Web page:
A Mini-Diversion in Boston is Paving the Way for Louisiana’s Boldest Coastal Project
When imagining people and places linked to restoring coastal Louisiana, a group of scientists and engineers sitting in a lab in the suburbs of Boston probably won’t come to mind.
Yet, that’s exactly where a group of Restore the Mississippi River Delta staff, including me and one 10-year old budding scientist, found ourselves as we toured an innovative, large-scale physical model of the Mississippi River and the Mid-Barataria Sediment Diversion.
Land loss in the Barataria Basin – and throughout southeast Louisiana – is far-reaching and, in some places, irreversible. With the increasing threat of sea level rise from climate change and subsidence, we must come to a shared understanding that an innovative solution to coastal land loss is needed, and it is needed now.
Large-scale solutions like the $1.4 billion Mid-Barataria Sediment Diversion project, which use the power of the Mississippi River itself to build land, mimic the natural processes of the river to deliver sediment and fresh water to nearby wetland and marsh areas. It gives vegetation a chance to take root and ultimately building new land.
Sophisticated numerical modeling results predict that this diversion can keep up with sea level rise in the future or even increase the area of landscape at the Barataria basin-wide level if running continuously for 50 years while working in concert with the Coastal Protection and Restoration Authority’s (CPRA) ongoing marsh creation work.
A Miniature Mid-Barataria
Alden Lab, a hydraulic engineering lab in Holden, MA, worked with CPRA to model the diversion, part of the area around its outfall and the section of the river near the project.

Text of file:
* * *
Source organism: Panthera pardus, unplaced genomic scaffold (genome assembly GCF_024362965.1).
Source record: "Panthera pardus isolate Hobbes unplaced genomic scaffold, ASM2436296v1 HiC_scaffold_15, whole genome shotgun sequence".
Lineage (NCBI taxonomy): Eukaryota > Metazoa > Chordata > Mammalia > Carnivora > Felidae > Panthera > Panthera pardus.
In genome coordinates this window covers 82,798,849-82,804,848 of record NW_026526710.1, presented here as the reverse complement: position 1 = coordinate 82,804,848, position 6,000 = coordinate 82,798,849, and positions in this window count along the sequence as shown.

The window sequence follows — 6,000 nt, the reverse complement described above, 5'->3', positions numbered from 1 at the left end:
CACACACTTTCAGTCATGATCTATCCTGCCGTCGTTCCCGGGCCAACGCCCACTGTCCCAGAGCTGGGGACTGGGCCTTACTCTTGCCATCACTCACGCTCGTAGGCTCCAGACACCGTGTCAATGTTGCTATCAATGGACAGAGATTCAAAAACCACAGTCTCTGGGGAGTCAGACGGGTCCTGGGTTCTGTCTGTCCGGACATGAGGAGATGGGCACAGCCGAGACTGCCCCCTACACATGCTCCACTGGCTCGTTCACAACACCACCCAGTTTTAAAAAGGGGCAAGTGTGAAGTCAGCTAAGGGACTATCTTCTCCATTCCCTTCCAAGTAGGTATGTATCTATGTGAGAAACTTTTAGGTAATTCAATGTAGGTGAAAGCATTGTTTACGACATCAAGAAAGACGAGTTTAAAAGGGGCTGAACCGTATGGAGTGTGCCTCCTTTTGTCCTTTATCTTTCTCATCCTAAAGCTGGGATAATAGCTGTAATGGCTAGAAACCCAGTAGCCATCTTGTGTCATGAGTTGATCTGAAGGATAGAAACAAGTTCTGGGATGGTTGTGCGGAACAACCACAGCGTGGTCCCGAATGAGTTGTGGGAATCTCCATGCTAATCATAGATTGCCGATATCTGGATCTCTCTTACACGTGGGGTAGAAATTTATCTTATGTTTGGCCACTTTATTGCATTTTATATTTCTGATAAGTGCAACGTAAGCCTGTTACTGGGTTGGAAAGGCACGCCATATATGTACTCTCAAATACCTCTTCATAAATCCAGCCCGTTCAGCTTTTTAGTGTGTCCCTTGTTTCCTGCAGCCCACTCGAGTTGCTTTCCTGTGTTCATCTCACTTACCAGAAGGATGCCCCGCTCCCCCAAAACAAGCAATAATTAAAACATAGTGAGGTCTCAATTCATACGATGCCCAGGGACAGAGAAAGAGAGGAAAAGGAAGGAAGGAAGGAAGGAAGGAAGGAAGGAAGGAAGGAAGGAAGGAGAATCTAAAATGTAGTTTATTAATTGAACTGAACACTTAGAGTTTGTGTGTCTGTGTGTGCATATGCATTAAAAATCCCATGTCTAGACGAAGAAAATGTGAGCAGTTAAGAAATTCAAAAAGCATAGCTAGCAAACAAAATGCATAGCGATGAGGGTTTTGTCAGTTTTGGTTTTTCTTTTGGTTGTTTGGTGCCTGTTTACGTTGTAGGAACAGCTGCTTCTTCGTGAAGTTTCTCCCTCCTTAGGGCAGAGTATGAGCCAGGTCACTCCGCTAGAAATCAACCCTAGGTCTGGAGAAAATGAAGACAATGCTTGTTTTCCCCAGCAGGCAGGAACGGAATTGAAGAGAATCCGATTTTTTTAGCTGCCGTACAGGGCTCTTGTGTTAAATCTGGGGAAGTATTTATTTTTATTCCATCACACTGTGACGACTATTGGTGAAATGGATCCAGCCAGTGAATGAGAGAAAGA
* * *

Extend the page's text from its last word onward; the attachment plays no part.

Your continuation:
Designed 65 times smaller than what will be the real diversion, the lab uses the physical model to supplement the computer models. The “mini diversion” provides additional insight for changing conditions by measuring variables that can’t be adequately captured in a numerical model.
Those variables include the sediment to water ratio, evaluating the sediment that builds up downstream, measuring water speeds near the intake and head-loss — the height difference that allows the water to flow — while moving through the gate structure. In the channel, they can see how features form on the bottom of the river with the water’s movement and more.
Before the tour, Alden Vice President Dr. Dan Gessler presented how the engineers built the physical model. They faced unique challenges like trying to find a way to scale down already small particles of sand and finer sediment that could still demonstrate similar properties while suspended in water.
After receiving safety instructions, we all headed out to see the diversion model at work. The impressive 14,000 square-foot model is housed inside a building on a 30-acre property. The scaled-down version of the Mississippi River even includes a barge docked at the bank.
A squirt of red dye into the riverside of the model revealed how water and sediment entered the diversion’s gates, flowed into the channel and disappeared into what would be wetlands in real life. My daughter was the first to try this out. A look of wonder appeared in her eyes as the plume of red traveled through the modeled river to the outfall area.
Since the model had been running for some time, I could also see the synthetic sand (or sediment) build up at the outfall, providing evidence that the diversion does carry enough sediment to build land.
Numerous scientific instruments, with tubes criss-crossing around the model, measured the variables mentioned earlier. We then saw the channel model, which depicts how water goes through outfall gates and to the wetlands. It wasn’t running at that time but provided a visual of the modeled channel bedform.
Looking to the Future
To continue on a path forward, the Mid-Barataria Sediment Diversion must go through a federal Environmental Impact Statement process and meet National Environmental Policy Act compliance. Its approval was recently delayed by nine months for more evaluation.
This model aids the state in those permitting and technical processes by giving physical evidence of the diversion’s performance and impacts under conditions that computer models can’t always replicate.
When the modeling is complete, I hope that the results will show key stakeholders the immense benefits of the project. According to calculations, this project will start showing benefits in the next decade allowing future coastal stewards like my daughter to look back and say with pride that she was there for the inception of Louisiana’s biggest and boldest project to combat land loss and sea level rise.